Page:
In March 1915 the local press was advertising to encourage recruitment to the forces. After the initial flood of enlistment at the onset of the war and when it certainly wasn’t ‘all over by Christmas’ many men became reluctant to rush to the cause. People were all too aware of the thousands who had gone off to fight, had not returned and yet the government was trying to play down the casualties and was still calling for more and more recruits. Horrific news did find its way from the Front and dreadful injuries in overcrowded hospitals viewed at home only added to people’s anxieties. Family after family, in street after street, received word of their loved ones killed, wounded, taken prisoner or missing.
One advert in the Isle of Wight Observer asked.-
DO YOU FEEL HAPPY?
Do you feel happy as you walk along the streets and see other men wearing the King’s uniform?
If not, why don’t you enlist today and do your share?
A QUESTION FOR YOU TO ANSWER.
Have you a butler. groom, chauffeur, gardener, or gamekeeper serving you who at this moment should be serving his King and Country?’
By 1916 military conscription had to be introduced.
William Edward Whittington lived in Weeks Rd with his young wife Ethel Lydia. He worked as a gardener for Colonel Cradock at The Lawn, Spencer Road.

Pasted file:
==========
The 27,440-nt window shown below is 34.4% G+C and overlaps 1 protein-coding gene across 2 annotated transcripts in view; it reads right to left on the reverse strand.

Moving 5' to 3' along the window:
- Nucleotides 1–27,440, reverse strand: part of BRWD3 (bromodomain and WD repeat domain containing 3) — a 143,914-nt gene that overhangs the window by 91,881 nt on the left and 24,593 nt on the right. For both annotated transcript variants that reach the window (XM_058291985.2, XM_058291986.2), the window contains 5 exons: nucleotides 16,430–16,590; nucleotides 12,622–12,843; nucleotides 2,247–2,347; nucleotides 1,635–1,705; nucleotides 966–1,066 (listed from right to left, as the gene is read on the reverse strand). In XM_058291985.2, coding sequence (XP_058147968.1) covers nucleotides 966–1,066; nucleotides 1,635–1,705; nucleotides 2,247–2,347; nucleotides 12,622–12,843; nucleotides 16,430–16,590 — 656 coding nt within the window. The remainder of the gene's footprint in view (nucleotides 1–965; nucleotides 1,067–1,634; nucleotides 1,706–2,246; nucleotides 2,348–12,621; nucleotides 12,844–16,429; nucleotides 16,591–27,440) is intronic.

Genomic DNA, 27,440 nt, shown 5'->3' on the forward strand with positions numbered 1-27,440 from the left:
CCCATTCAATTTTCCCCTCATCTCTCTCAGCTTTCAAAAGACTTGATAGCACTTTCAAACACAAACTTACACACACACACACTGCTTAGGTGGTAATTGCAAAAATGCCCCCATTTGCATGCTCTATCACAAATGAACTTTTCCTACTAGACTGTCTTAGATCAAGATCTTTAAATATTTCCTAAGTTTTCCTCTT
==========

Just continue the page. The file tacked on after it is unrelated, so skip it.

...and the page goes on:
DEATH OF PRIVATE W. E. WHITTINGTON
We regret to report the death of a young and highly respected townsman, Private William Edward Whittington, 16th Hants Regiment, who, until a few weeks ago worked for Colonel CRADOCK, as gardener. At his country’s call he joined up, but owing to ill-health he was sent to Tidworth Hospital, Wilts., and died on April 1st. His body was brought back and buried at Ryde Cemetery, a service being first held at the Parish Church, conducted by the Vicar, a large number of relatives and friends, including representatives of the R. Victoria Lodge of Good Templars, of which he was an officer. Among the many choice wreaths were the following: – from “His Broken Hearted Wife,” “Dad, Mam and Mary,” “Uncle and Auntie,” “Uncle, Aunt and Family,” “Jennie and Children,” “Alice, Fred and Percy,” “Jennie, Ted and Children,” “Gran, Elsie and Ena,” “Colonel and Mrs. Cradock,” “The Staff at The Lawn,” “Officers and Members of Ryde Victoria Lodge of Good Templars,” “Girlie Budd,” “Miss Hayward,” &c.
Adverts from Isle of Wight Observer 6 & 13 March 1915
Obituary from Isle of Wight Times 13 April 1916